Written by Chris (GREATERTOKYO_Explorer)
Traditional Crafts, History, and Hot Springs! A Trip to Odawara and Hakone
Hakone and Odawara are two of the most historically and culturally rich cities that developed along the Tokaido, the historical road that connected Tokyo and Kyoto in the past. This day-trip itinerary from Tokyo introduces great places to visit, local specialties, traditional crafts, and more!
Explore Historical Routes in Odawara and Hakone
Hakone is one of the most popular travel destinations in Japan. Full of historical locations and stunning natural vistas, it’s a great place to visit on a day trip from Tokyo. But Hakone is one of several stops along the Tokaido, the historical road that connected Kyoto and Edo (present-day Tokyo) in the past. Odawara, Mishima, and other places along this historical route are also rich with Japanese history and culture.
This article will outline a one-day itinerary that includes both Hakone and its neighbor, Odawara. This route full of history, nature, and traditional crafts makes a great day trip from Tokyo, or the perfect first-half to a two-day journey exploring the area known as Hakone Hachiri. Hakone Hachiri refers to the old Tokaido route that connects the historical post towns of Odawara, Hakone, and Mishima. This area has been designated a national heritage site of Japan.
8:57-9:30 -- From Tokyo to Odawara
From Tokyo Station, getting to Odawara is a breeze; by Shinkansen, the trip takes just over half an hour and costs 3,810 yen.
10:00-11:00 -- Experience the History of Odawara Castle
Once you arrive at Odawara Station, head out the east exit and turn right. Our first stop is Odawara Castle, which is about a ten-minute walk from the station. This castle, which was rebuilt in 1960, is surrounded by historical sites and captivating scenery. A visit here is like traveling back through time.
Past the series of gates, you’ll find the castle courtyard. It’s free to enter, and often hosts events like artistic flower displays and local festivals. When we visited, we were able to see a beautiful display of chrysanthemums.
Picture courtesy of Hakone Hachiri Kaido Tourism Promotion Council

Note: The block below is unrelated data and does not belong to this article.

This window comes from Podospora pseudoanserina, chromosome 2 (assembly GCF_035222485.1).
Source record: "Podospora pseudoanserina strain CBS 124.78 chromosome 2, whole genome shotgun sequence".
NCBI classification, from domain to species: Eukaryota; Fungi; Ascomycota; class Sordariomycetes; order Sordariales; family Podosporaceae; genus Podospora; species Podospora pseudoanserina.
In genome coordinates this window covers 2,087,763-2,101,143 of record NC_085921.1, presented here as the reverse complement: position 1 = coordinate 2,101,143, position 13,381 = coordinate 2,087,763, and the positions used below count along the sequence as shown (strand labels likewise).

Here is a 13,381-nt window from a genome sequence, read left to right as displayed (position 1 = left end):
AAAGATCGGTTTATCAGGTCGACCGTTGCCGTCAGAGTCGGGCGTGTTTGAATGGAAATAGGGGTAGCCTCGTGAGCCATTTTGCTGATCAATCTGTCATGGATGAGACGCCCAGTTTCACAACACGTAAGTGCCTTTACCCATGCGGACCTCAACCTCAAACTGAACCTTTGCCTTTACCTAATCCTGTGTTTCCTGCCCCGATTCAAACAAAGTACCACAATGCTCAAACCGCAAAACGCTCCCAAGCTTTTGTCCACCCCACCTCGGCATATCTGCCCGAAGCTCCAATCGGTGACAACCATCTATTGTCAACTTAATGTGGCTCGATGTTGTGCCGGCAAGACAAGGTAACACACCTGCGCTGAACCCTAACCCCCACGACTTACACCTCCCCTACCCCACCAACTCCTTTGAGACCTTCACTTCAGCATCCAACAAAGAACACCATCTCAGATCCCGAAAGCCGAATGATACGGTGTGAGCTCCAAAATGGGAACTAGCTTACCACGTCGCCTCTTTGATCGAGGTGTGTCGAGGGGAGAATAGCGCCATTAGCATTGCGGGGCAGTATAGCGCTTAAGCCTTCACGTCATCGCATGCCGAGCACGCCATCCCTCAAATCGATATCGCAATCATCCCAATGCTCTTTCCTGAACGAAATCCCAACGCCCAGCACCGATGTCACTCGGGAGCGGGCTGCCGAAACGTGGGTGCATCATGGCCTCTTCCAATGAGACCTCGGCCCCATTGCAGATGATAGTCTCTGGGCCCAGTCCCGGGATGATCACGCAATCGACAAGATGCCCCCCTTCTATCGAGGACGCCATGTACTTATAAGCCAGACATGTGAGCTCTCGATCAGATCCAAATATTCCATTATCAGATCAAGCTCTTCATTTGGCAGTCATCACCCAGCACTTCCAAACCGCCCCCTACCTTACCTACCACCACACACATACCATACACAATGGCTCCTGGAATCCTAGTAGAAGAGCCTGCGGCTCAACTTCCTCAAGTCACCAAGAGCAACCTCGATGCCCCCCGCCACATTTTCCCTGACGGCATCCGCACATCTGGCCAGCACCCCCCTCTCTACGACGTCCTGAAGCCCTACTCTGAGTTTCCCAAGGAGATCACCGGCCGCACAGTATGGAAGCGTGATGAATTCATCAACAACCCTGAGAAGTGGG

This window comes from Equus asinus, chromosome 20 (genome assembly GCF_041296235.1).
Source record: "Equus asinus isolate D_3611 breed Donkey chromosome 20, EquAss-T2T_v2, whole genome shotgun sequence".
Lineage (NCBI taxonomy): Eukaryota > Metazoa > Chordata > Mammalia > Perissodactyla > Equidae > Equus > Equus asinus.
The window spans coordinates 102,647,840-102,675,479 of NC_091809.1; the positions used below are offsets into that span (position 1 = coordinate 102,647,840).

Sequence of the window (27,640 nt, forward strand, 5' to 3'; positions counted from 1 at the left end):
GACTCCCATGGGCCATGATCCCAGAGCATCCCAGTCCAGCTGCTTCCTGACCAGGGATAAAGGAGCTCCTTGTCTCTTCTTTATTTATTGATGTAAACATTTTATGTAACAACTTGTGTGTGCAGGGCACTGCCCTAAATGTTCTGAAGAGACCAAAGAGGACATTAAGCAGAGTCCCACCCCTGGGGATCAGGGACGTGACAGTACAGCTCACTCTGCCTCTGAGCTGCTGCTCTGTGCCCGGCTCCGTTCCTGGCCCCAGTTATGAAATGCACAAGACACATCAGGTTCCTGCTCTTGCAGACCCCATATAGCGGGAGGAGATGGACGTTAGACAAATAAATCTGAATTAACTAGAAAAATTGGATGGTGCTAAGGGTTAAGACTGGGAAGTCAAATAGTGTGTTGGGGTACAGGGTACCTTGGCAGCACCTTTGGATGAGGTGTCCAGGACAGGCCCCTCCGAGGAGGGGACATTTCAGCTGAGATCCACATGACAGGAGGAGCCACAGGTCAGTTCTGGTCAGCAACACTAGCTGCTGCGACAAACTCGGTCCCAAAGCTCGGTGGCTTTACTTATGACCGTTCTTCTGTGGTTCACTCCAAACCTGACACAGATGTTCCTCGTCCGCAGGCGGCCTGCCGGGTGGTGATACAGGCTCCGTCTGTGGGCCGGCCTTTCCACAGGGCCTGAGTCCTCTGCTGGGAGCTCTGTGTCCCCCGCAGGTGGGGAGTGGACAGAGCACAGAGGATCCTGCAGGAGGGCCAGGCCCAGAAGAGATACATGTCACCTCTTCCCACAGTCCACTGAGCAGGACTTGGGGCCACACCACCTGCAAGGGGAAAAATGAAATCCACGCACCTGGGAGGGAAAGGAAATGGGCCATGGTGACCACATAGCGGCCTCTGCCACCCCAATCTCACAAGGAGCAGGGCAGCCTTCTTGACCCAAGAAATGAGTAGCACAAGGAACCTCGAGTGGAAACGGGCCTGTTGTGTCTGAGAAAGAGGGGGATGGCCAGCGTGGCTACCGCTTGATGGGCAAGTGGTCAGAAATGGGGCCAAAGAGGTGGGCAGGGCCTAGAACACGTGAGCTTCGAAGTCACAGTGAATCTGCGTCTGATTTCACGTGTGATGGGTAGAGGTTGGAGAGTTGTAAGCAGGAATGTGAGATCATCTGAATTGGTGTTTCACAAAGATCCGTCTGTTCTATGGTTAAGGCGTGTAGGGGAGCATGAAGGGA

In the center of the courtyard stands the Odawara Castle Tower. Entrance tickets cost 510 yen for adults or 200 yen for children under 16. Once you’re inside, be sure to scan the audio guide QR code, which will allow you to access a multi-language guide to the history of Odawara Castle.
Each display also has English text, so it’s easy to understand the significance of each piece of history related to Odawara Castle.
The castle's first floor is home to many historical artifacts from the city of Odawara, as well as models of the castle and town as they would have looked in their heyday around 400 years ago.
The second floor details the Hojo family, the historical rulers of the castle, and the climactic battle for Odawara Castle in the 1500s. The third and fourth floors show the history of the castle grounds themselves.
Finally, the fifth floor is the castle tower. This is the most important part of this structure, therefore an altar enshrining the guardian deity of the castle is located here. The observation deck offers a spectacular view of the ocean, mountainside, and down on Odawara Station. From here, it's easy to imagine the view that the castle owners from the old days used to enjoy.
11:30-12:00 -- Lantern Workshop at the Odawara-Juku Nariwai Exchange Building
Walk south from Odawara Castle for about 5 minutes and you’ll reach a street that preserves the traditional atmosphere of Hakone Hachiri. Odawara-Juku Nariwai Exchange Building, a charming building originally constructed in the 1930s as a fishing net wholesale shop, is located here. This facility is now used for a number of community activities and cultural exchange programs.
One of the most popular is their Odawara lantern workshop, where a local will show you how to make your own collapsible paper lantern! This 90-minute activity costs 1,000 yen and is held two Sundays a month, all day.
While the community center has currently suspended the workshop, they plan to resume hosting it once domestic travel restrictions are lifted.
12:00-13:15 -- Tasting Odawara's Specialties on Kamaboko Street
Rounding the corner of the cultural exchange building and turning south, you’ll find yourself on Kamaboko Street, named for the Japanese fishcakes famously sold here. Sitting right by the ocean, Odawara is renowned for its fish, and these shops are no exception.